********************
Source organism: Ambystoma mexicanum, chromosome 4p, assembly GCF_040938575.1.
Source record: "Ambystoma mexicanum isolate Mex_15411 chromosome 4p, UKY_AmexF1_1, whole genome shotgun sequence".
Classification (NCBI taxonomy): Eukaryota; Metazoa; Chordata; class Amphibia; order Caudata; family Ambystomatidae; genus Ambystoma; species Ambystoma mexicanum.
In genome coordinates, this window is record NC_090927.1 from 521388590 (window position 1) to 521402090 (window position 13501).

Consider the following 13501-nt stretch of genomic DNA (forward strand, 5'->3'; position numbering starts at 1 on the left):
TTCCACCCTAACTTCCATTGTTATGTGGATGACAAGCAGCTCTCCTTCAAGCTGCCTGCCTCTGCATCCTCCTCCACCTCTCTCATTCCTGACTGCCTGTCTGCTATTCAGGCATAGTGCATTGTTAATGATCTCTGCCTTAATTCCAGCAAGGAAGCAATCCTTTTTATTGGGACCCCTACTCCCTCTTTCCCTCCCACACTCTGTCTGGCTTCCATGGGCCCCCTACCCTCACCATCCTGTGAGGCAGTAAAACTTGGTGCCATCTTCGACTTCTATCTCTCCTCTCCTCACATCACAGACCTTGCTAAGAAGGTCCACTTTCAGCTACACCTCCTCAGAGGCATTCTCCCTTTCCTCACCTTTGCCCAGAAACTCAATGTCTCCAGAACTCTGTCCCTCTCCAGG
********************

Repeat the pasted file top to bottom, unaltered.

Source organism: Ambystoma mexicanum, chromosome 4p, assembly GCF_040938575.1.
Source record: "Ambystoma mexicanum isolate Mex_15411 chromosome 4p, UKY_AmexF1_1, whole genome shotgun sequence".
Classification (NCBI taxonomy): Eukaryota; Metazoa; Chordata; class Amphibia; order Caudata; family Ambystomatidae; genus Ambystoma; species Ambystoma mexicanum.
In genome coordinates, this window is record NC_090927.1 from 521388590 (window position 1) to 521402090 (window position 13501).

Consider the following 13501-nt stretch of genomic DNA (forward strand, 5'->3'; position numbering starts at 1 on the left):
TTCCACCCTAACTTCCATTGTTATGTGGATGACAAGCAGCTCTCCTTCAAGCTGCCTGCCTCTGCATCCTCCTCCACCTCTCTCATTCCTGACTGCCTGTCTGCTATTCAGGCATAGTGCATTGTTAATGATCTCTGCCTTAATTCCAGCAAGGAAGCAATCCTTTTTATTGGGACCCCTACTCCCTCTTTCCCTCCCACACTCTGTCTGGCTTCCATGGGCCCCCTACCCTCACCATCCTGTGAGGCAGTAAAACTTGGTGCCATCTTCGACTTCTATCTCTCCTCTCCTCACATCACAGACCTTGCTAAGAAGGTCCACTTTCAGCTACACCTCCTCAGAGGCATTCTCCCTTTCCTCACCTTTGCCCAGAAACTCAATGTCTCCAGAACTCTGTCCCTCTCCAGG